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Military horses bolt through London streets again

By Lauren Said-Moorhouse and Amy Cassidy, CNN

(CNN) — Three military horses from the prestigious Household Cavalry have been recovered after bolting through central London on Monday morning.

In scenes that appear to be similar to an instance in April, five soldiers were conducting a routine exercise with six horses from the Household Cavalry Mounted Regiment, when the lead horse was spooked by a London bus.

Along with the lead horse, which was being led rather than ridden at the time, two riders were thrown from their horses as the animals ran free through the capital’s streets.

“We can confirm that whilst exercising this morning, three horses from the Household Cavalry Mounted Regiment became loose from their riders. They were swiftly and safely recovered,” an Army spokesperson told CNN in a statement.

“One horse received minor injuries, but no further treatment is required and there were no injuries to the soldiers involved,” the statement added.

The animals bolted from Seville Street to South Eaton Place, where one horse was recovered. Two horses continued to Vauxhall Bridge via Belgrave Road before being stopped.

Footage posted by a London black cab driver showed two of the horse running in front of his vehicle.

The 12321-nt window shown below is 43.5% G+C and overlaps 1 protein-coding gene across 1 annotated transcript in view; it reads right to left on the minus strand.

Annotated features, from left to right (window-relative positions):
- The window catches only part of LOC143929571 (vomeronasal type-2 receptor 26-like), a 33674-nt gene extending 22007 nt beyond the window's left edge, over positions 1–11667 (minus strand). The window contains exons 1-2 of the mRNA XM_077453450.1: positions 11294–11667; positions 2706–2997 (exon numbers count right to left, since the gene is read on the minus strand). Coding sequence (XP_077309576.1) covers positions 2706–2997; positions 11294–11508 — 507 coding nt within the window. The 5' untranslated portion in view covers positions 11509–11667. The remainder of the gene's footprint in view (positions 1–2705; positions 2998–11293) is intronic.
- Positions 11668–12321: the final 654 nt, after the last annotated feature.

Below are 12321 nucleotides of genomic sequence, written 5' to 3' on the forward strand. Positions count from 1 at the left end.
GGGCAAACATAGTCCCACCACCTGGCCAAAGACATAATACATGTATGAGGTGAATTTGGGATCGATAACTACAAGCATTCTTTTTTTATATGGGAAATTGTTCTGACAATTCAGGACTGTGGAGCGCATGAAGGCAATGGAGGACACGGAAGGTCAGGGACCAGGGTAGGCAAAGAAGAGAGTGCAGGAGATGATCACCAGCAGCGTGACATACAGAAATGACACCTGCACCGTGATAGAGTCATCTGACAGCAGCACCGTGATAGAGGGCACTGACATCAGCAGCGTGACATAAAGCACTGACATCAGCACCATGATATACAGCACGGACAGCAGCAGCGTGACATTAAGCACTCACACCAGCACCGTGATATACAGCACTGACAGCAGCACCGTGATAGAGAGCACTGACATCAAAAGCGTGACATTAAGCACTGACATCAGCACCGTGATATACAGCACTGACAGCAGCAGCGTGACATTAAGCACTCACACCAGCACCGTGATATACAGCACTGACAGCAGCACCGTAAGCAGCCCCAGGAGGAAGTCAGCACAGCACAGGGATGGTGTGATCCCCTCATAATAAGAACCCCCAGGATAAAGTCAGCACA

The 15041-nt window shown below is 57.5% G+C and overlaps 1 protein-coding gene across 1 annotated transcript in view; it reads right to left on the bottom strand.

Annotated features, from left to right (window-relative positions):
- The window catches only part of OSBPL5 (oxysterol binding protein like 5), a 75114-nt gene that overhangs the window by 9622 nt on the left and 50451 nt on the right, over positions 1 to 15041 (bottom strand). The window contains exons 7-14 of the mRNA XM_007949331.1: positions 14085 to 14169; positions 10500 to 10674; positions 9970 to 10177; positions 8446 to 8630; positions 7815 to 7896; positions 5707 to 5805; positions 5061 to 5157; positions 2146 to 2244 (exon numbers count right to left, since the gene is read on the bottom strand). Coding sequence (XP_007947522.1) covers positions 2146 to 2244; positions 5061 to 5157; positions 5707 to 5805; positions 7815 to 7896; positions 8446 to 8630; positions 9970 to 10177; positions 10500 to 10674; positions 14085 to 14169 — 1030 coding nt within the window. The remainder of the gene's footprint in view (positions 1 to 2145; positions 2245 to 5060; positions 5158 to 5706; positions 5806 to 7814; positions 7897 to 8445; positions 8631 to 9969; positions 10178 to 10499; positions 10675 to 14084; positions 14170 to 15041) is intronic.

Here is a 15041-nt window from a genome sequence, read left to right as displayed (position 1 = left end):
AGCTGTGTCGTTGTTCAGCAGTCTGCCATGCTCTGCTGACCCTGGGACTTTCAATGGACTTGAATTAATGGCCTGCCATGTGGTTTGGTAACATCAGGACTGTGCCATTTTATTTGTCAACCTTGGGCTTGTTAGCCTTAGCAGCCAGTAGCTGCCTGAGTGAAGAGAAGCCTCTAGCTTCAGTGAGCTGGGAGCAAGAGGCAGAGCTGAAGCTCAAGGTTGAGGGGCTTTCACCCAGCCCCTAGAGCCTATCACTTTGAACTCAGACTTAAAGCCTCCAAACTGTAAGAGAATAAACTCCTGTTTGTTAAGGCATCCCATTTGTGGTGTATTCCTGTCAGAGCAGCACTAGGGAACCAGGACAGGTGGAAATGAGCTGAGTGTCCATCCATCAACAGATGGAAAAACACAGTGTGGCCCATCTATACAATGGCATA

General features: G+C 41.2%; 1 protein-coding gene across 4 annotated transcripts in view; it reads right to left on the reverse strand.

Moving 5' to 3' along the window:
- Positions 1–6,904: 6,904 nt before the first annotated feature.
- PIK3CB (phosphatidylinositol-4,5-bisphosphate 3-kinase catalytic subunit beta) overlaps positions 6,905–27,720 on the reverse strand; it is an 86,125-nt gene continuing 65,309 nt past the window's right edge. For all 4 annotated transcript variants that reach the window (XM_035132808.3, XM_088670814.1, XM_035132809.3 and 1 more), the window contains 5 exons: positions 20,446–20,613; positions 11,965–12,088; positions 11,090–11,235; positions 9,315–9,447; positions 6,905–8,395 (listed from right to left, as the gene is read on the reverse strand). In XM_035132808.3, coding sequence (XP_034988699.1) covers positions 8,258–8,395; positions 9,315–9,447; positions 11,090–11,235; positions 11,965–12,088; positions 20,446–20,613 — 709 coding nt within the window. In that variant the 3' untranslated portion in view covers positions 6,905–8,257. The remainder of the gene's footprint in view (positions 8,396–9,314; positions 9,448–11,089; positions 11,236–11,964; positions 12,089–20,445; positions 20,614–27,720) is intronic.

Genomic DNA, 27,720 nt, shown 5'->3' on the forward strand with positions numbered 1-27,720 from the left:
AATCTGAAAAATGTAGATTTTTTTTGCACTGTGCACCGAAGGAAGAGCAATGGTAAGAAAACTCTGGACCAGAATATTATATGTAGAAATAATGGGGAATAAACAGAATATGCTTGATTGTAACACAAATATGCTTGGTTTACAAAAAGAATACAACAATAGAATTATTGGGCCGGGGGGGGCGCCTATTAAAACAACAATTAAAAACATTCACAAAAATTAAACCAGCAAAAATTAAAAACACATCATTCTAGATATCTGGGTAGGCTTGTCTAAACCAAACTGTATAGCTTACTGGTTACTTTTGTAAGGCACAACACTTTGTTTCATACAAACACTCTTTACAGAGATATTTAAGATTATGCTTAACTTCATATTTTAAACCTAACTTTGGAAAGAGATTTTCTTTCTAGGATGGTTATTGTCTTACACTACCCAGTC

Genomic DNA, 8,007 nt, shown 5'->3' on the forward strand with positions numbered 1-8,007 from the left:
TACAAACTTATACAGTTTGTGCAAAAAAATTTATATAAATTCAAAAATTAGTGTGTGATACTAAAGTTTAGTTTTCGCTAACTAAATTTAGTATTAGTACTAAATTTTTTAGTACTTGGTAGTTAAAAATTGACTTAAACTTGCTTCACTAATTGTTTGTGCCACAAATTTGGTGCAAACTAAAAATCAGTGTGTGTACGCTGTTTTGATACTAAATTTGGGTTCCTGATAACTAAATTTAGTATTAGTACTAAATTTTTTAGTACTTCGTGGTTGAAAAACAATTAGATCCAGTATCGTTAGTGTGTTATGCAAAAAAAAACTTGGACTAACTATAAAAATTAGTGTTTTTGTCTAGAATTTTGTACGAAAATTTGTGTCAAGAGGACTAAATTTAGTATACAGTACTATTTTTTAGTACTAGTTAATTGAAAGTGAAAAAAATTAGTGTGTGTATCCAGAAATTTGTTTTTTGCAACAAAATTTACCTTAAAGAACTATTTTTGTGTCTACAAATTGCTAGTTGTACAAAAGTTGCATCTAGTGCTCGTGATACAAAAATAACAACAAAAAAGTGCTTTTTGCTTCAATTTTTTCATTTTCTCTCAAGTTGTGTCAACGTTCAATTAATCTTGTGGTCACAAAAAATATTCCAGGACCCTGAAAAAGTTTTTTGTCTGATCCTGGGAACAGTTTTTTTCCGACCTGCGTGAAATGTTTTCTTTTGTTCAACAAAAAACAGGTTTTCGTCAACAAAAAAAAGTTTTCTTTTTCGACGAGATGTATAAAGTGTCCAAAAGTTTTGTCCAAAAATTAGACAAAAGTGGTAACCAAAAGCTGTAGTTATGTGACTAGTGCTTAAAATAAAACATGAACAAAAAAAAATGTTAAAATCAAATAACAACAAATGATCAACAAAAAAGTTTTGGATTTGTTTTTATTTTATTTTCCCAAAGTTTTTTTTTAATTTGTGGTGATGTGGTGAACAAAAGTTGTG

The Ministry of Defence confirmed all horses were collected and returned to Hyde Park Barracks by 9:55 a.m. (4:55 a.m. ET). The Household Cavalry acts as the King’s official bodyguard and take part in ceremonial duties. It is based at Hyde Park barracks, a short distance from Buckingham Palace.

None of the horses that escaped on Monday were involved in the previous incident on April 24.

There were startling scenes just over two months ago when several horses covered in blood, ran through streets in London’s financial district. On that occasion, six soldiers and seven horses from the Life Guards, part of the Household Cavalry, were conducting an extended exercise when the incident took place.

Five horses were spooked when some concrete fell off a conveyor belt being used in nearby construction work and hit the ground, according to the Army.

Following that incident, the injured soldiers and horses received expert emergency medical care, with the animals put under constant supervision by the Army’s veterinary surgeons.

Three of the horses injured during the rampage – Trojan, Tennyson, and Vanquish – have since returned to duty and most recently participated in the King’s birthday parade. The remaining two horses have been convalescing in the countryside and will “return to work in due course,” according to an update from the Army in early June.

This was a developing story and has been updated.

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CNN’s Lianne Kolirin contributed reporting.

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